Tuesday, August 18, 2009

What's in a Name?

City Journal's Daniel J. Flynn by way of John Stossel...

If Congress passes President Obama’s trillion-dollar overhaul of the nation’s health-care industry, political entrepreneurs are sure to seek a cut of the enormous prize, and few have positioned themselves more skillfully than Ted Kennedy, Jr. “For years, Kennedy, Jr. has been boldly exploiting both his name and his intimate relationship with the most influential member of the U.S. Senate when it comes to health care and organized labor: his father, Senator Ted Kennedy,” Dick Morris and Eileen McGann write in their new book, Catastrophe. “And his father has been all too willing to help out in making the family connection into a lucrative business for his son.” Over the course of this decade, medical giants with business interests before the senator have showered money upon his son’s lobbying businesses: Bristol-Myers Squibb has paid $380,000; the Advanced Medical Technology Association, $220,000; Ascension Health, $280,000. Ask not what you can do for your name; ask what your name can do for you.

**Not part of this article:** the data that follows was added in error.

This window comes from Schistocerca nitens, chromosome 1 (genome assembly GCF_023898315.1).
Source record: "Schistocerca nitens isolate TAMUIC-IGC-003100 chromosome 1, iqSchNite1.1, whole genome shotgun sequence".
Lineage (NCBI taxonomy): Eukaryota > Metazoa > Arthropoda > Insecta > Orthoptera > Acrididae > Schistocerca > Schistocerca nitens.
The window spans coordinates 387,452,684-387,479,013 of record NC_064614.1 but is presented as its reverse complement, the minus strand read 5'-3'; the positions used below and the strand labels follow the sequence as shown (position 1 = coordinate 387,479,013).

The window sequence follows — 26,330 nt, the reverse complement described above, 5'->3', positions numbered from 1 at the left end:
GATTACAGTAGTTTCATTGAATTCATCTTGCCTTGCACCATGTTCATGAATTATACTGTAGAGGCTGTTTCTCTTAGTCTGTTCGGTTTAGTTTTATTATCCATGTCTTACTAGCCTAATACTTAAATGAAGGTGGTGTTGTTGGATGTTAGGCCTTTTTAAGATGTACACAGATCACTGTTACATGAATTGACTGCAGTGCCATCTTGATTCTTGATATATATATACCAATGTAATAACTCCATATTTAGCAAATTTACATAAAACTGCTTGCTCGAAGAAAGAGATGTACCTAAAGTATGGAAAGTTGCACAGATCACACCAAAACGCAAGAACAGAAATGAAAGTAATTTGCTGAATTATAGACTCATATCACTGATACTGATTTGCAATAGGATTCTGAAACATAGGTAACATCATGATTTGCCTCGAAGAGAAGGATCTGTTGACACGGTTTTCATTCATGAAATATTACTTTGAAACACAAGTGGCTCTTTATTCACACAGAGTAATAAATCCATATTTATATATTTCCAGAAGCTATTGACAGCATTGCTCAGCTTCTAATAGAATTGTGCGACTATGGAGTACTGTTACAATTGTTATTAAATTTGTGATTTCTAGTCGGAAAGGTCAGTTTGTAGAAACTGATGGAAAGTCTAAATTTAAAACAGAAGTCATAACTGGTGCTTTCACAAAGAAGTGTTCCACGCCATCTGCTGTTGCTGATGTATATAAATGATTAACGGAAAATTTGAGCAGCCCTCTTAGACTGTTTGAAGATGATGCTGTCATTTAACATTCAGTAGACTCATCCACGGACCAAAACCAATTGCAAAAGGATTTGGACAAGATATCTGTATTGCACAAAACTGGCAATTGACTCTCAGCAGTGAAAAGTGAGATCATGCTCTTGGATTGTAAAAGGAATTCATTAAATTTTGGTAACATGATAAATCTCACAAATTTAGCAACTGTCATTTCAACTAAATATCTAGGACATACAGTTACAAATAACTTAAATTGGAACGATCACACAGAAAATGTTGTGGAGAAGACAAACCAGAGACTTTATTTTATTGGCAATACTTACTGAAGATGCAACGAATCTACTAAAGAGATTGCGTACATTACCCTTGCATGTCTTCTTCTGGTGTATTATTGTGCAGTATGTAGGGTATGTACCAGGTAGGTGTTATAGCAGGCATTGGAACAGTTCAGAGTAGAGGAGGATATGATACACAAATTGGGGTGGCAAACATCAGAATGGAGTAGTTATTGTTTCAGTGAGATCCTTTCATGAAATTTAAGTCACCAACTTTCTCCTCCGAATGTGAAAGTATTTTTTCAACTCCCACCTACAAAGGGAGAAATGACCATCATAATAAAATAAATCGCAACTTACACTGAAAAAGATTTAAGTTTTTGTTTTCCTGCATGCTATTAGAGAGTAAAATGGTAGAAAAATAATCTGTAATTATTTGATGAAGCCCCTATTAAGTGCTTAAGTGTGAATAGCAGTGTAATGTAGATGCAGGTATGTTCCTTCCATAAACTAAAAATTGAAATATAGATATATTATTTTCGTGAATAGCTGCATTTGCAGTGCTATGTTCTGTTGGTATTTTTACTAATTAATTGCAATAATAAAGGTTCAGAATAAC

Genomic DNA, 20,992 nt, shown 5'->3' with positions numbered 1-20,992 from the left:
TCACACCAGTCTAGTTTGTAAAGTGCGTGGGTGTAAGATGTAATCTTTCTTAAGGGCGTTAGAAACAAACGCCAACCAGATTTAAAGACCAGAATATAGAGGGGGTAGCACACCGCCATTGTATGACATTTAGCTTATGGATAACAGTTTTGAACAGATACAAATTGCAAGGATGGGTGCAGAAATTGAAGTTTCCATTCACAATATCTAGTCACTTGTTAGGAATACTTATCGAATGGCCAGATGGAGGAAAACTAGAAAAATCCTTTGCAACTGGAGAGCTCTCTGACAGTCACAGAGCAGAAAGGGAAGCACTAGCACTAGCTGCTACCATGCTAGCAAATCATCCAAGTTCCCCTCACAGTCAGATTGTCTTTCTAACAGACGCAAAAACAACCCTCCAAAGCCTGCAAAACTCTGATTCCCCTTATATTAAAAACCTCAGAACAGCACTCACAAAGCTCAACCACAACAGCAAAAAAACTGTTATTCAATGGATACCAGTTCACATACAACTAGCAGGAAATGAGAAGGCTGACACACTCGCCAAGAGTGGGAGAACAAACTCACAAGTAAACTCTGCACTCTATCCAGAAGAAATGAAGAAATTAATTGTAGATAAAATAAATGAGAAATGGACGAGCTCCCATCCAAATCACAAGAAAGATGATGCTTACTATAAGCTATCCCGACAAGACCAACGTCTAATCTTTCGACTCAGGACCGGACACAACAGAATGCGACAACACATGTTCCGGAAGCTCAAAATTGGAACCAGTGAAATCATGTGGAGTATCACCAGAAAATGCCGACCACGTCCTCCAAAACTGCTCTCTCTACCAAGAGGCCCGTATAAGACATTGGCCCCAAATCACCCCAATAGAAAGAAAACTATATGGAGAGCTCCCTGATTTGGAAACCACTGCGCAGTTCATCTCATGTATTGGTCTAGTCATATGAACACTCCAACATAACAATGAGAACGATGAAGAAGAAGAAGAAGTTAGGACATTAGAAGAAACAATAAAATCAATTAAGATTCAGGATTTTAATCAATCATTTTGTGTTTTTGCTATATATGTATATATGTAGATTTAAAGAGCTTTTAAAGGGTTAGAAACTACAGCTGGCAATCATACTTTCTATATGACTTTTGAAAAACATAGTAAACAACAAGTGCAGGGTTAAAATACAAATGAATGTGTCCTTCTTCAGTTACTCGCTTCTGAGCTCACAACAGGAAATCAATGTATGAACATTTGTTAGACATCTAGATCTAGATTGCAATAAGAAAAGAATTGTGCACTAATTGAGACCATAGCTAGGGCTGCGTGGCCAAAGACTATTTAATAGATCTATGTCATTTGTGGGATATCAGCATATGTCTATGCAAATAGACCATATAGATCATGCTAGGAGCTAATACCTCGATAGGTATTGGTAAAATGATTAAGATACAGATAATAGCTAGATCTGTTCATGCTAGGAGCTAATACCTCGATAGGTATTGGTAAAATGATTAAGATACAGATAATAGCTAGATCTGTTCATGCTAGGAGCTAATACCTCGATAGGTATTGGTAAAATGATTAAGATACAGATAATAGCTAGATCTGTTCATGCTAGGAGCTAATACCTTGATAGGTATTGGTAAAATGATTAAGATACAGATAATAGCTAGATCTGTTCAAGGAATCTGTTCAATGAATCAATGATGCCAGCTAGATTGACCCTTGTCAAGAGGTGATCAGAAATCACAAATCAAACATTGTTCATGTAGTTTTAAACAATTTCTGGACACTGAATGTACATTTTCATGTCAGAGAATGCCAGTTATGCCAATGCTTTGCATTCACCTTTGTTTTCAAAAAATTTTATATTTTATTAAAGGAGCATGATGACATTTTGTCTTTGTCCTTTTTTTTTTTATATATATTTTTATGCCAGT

Living in Massachusetts, this is seen first hand. One year the local used bookstore owner was Joe Kennedy's only opponent for his Congressional seat. I only found out because I overheard him talking to another customer about it in his store.

A great quote from Joe Sr. from when Ted was running for Senate as a 30 year old slacker:

“I spent a lot of money for that Senate seat,” patriarch Joe Kennedy said prior to Ted’s initial run. “It belongs in the family.”

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